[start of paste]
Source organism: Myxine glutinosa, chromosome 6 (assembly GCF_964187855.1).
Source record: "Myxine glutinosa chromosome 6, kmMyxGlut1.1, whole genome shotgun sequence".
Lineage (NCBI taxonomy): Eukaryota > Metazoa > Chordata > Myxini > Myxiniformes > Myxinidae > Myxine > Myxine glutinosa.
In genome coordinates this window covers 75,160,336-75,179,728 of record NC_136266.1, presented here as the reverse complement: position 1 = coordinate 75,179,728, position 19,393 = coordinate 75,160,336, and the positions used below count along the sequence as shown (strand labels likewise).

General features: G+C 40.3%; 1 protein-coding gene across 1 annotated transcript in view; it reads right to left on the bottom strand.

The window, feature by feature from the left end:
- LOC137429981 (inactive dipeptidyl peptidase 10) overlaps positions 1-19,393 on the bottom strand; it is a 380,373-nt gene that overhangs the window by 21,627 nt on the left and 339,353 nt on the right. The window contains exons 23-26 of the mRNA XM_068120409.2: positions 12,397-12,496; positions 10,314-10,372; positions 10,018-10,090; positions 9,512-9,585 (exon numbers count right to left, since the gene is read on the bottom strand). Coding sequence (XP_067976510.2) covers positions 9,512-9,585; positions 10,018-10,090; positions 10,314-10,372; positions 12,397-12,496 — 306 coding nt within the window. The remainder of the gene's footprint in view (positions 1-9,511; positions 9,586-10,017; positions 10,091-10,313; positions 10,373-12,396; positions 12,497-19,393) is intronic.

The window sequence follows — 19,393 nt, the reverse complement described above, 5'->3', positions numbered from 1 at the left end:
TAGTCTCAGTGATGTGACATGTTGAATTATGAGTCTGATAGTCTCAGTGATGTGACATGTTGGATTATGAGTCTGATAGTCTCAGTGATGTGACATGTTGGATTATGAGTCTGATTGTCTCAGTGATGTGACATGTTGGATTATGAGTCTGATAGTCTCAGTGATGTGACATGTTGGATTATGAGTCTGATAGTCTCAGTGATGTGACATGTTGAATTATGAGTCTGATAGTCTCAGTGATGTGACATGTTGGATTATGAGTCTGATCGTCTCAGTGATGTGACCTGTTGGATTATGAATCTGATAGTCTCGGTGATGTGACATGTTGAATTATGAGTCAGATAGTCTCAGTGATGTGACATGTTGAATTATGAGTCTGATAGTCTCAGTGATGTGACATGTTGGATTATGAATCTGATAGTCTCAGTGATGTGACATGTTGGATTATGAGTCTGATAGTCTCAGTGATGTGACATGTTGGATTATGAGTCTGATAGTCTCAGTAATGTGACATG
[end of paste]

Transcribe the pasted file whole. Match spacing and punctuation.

Source organism: Myxine glutinosa, chromosome 6 (assembly GCF_964187855.1).
Source record: "Myxine glutinosa chromosome 6, kmMyxGlut1.1, whole genome shotgun sequence".
Lineage (NCBI taxonomy): Eukaryota > Metazoa > Chordata > Myxini > Myxiniformes > Myxinidae > Myxine > Myxine glutinosa.
In genome coordinates this window covers 75,160,336-75,179,728 of record NC_136266.1, presented here as the reverse complement: position 1 = coordinate 75,179,728, position 19,393 = coordinate 75,160,336, and the positions used below count along the sequence as shown (strand labels likewise).

General features: G+C 40.3%; 1 protein-coding gene across 1 annotated transcript in view; it reads right to left on the bottom strand.

The window, feature by feature from the left end:
- LOC137429981 (inactive dipeptidyl peptidase 10) overlaps positions 1-19,393 on the bottom strand; it is a 380,373-nt gene that overhangs the window by 21,627 nt on the left and 339,353 nt on the right. The window contains exons 23-26 of the mRNA XM_068120409.2: positions 12,397-12,496; positions 10,314-10,372; positions 10,018-10,090; positions 9,512-9,585 (exon numbers count right to left, since the gene is read on the bottom strand). Coding sequence (XP_067976510.2) covers positions 9,512-9,585; positions 10,018-10,090; positions 10,314-10,372; positions 12,397-12,496 — 306 coding nt within the window. The remainder of the gene's footprint in view (positions 1-9,511; positions 9,586-10,017; positions 10,091-10,313; positions 10,373-12,396; positions 12,497-19,393) is intronic.

The window sequence follows — 19,393 nt, the reverse complement described above, 5'->3', positions numbered from 1 at the left end:
TAGTCTCAGTGATGTGACATGTTGAATTATGAGTCTGATAGTCTCAGTGATGTGACATGTTGGATTATGAGTCTGATAGTCTCAGTGATGTGACATGTTGGATTATGAGTCTGATTGTCTCAGTGATGTGACATGTTGGATTATGAGTCTGATAGTCTCAGTGATGTGACATGTTGGATTATGAGTCTGATAGTCTCAGTGATGTGACATGTTGAATTATGAGTCTGATAGTCTCAGTGATGTGACATGTTGGATTATGAGTCTGATCGTCTCAGTGATGTGACCTGTTGGATTATGAATCTGATAGTCTCGGTGATGTGACATGTTGAATTATGAGTCAGATAGTCTCAGTGATGTGACATGTTGAATTATGAGTCTGATAGTCTCAGTGATGTGACATGTTGGATTATGAATCTGATAGTCTCAGTGATGTGACATGTTGGATTATGAGTCTGATAGTCTCAGTGATGTGACATGTTGGATTATGAGTCTGATAGTCTCAGTAATGTGACATG